Frequently Asked Questions in Surgical Dermatology & Cosmetics

Selected by Pietro Cazzola

 

cosmeticQuestion: How do you treat under-eye circles?

Answer: First, you have to assess and find out what the problem is. There are several different things that can cause circles under the eyes and they have different treatments:

  1. Volume loss.
  2. Pigment in the skin, and that’s seen more in darker-skinned races, Indians, type four, type five skin, you see that more often. You can often ask them, too, if the darkness under the eyes is hereditary. And if it is, a lot of times it’s due to the deposition of pigment in the skin.
  3. Blood vessels underneath the skin.
  4. Thinning of the skin itself which shows the vessels underneath more. For this scenario some of the eye creams have growth factors to help restore that skin’s thickness a little bit and minimize the crepiness and the translucency. Over time they seem to have a very good effect in minimizing the appearance of the darkness.

Question: What are some alternative products to hydroquinone?

Answer: For a very long time hydroquinone has been the mainstay of skin-lightening therapies. There have been some concerns with the safety of hydroquinone over the last few years. There’s been a need, then, for alternative therapies for skin lightening. There have been a number of skin-lightening options that have been around for a long time: 

  • Kojic acid is derived from a fungus and it inhibits melanin production.
  • Soy has been thought of as one of the skin-lightening agents.
  • Arbutin is another plant extract.
  • Niacinamide is a B-vitamin compound that’s used sometimes in acne, but it’s got some reputation for being a skin-lightening agent too.
  • Azelaic acid also has some skin-lightening effect.
  • Lumixyl is a peptide that’s been around for a couple of years. It’s also made from a mushroom extract and it actually blocks the production of melanin. Since it’s a tyrosinase inhibitor, so it acts similarly to hydroquinone. In studies it’s shown to be a lot more effective at blocking that pathway than even hydroquinone and it’s less toxic than hydroquinone. Clinically it seems to be effective and probably a little less irritating.
  • Melaplex is a compound that’s in another skin care line that’s used for brightening the skin. That’s probably all we really know about it.
  • Elure is a product that’s been around for the last couple years. It’s a little different as the other ones I listed prevent either the production of melanin or the transfer of melanin. Elure is basically an enzyme that breaks down the existing melanin that’s been deposited in the skin. So many people use it as combination therapy with one of the products that blocks the production of melanin or the transfer of melanin, just because it works from a different mechanism and action.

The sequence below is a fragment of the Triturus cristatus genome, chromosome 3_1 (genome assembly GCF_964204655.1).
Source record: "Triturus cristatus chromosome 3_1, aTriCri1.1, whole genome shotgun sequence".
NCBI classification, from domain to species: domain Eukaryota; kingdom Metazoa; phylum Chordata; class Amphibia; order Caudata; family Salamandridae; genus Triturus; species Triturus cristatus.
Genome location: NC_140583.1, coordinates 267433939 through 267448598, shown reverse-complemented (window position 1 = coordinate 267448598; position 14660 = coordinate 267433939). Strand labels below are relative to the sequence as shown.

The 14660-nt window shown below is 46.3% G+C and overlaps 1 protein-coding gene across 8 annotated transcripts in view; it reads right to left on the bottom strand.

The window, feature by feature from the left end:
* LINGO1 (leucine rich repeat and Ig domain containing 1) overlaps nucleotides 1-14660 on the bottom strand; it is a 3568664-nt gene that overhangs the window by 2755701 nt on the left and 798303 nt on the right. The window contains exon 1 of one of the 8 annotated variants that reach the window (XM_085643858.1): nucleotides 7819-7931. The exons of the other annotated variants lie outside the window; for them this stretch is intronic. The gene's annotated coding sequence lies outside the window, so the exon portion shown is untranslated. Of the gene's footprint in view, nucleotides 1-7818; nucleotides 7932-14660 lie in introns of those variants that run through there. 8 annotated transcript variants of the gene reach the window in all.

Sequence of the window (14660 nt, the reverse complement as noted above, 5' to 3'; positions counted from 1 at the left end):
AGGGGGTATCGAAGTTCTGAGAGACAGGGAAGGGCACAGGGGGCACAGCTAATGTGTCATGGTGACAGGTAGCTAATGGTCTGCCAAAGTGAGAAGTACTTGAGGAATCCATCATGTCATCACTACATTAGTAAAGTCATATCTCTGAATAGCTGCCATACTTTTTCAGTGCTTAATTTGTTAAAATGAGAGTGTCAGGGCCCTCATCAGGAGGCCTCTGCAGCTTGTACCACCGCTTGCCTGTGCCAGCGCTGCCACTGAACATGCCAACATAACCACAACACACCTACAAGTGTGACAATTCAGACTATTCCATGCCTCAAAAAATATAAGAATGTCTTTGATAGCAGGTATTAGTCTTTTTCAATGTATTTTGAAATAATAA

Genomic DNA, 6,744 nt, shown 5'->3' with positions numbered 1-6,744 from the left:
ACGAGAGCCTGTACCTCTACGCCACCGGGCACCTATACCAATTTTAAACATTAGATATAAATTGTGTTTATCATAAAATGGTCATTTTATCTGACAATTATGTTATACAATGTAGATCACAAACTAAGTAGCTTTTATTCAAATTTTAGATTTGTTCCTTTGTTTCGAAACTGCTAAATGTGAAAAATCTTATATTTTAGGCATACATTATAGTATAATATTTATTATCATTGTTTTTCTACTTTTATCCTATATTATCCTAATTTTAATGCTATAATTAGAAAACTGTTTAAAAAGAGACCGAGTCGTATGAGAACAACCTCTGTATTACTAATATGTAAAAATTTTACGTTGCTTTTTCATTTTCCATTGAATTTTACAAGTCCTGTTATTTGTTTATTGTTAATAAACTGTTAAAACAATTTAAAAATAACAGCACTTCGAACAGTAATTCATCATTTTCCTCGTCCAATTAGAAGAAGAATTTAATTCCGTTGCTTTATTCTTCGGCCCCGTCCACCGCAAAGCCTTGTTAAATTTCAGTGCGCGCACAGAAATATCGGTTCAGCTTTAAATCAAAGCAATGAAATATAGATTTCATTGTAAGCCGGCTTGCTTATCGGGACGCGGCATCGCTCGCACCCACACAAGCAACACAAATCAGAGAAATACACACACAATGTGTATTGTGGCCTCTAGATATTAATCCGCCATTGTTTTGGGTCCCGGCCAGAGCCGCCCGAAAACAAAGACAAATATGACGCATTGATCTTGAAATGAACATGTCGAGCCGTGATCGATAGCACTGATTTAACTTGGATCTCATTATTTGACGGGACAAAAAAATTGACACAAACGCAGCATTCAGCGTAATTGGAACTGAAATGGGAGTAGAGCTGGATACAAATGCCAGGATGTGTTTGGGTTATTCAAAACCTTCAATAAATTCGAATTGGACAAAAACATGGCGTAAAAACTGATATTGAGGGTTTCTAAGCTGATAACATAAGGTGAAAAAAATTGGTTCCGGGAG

The problem with hyperpigmentation is that you’re producing and depositing melanin into the dermis and the epidermis and even if you block the production of melanin or the transfer of melanin into the dermis, the existing melanin takes a long time to come out. So a lot of things have been used in the past, which are still effective, to speed up the resolution of pigment production. For example: 

  • Chemical peels. For instance, there’s a product called SilkPeel. It uses a hydro-infusion of a topical at the same time as using a diamond fraise to abrade the top layer of skin, once again, increasing the turnover of the epidermis and driving the melanin out quicker.
  • Retin-A is also effective because it helps increase the turnover of the epidermal cells.
  • Fractional ablative lasers create tiny holes in the epidermis and the superficial dermis, and through these channels, pigment gets quickly removed from the skin. 

So, it’s really a multi-stage treatment. You need to block the production or transfer of new melanin if you can. If you have that product available, it will work to break down the existing pigment. That’s helpful. Then any existing pigment that’s still in the skin, you need to drive out quicker. That can be done with lasers or chemical peels or medications that turn over the epidermis more quickly. The biggest problem, though, is that pigment caused by melasma always comes back, regardless of which method you’re using. You can try to block it, but we know that melasma is partially driven by UV exposure and partially driven by hormonal factors. The hormonal factors are very difficult to control. We always find that it comes back no matter what. So the treatment is either a chronic one or an episodic treatment. Many of my patients come in twice a year or once a year to have lasers or procedures to remove the existing pigment. 
The last thing to really discuss on this topic is sunscreen. Sunscreen is really essential because we know that UV radiation does drive melasma and pigment production. So you should try to do everything to block the UV rays. That includes using sunscreen and reapplying often, avoiding direct sun exposure between ten and four o’clock, and wearing hats and seeking shade and wearing sunglasses. So it’s still a difficult problem to treat, and even though some patients may choose not to use hydroquinone, there are so many other alternatives and ways to treat it. 

Question: What are the most commonly made errors that cause burning with lasers?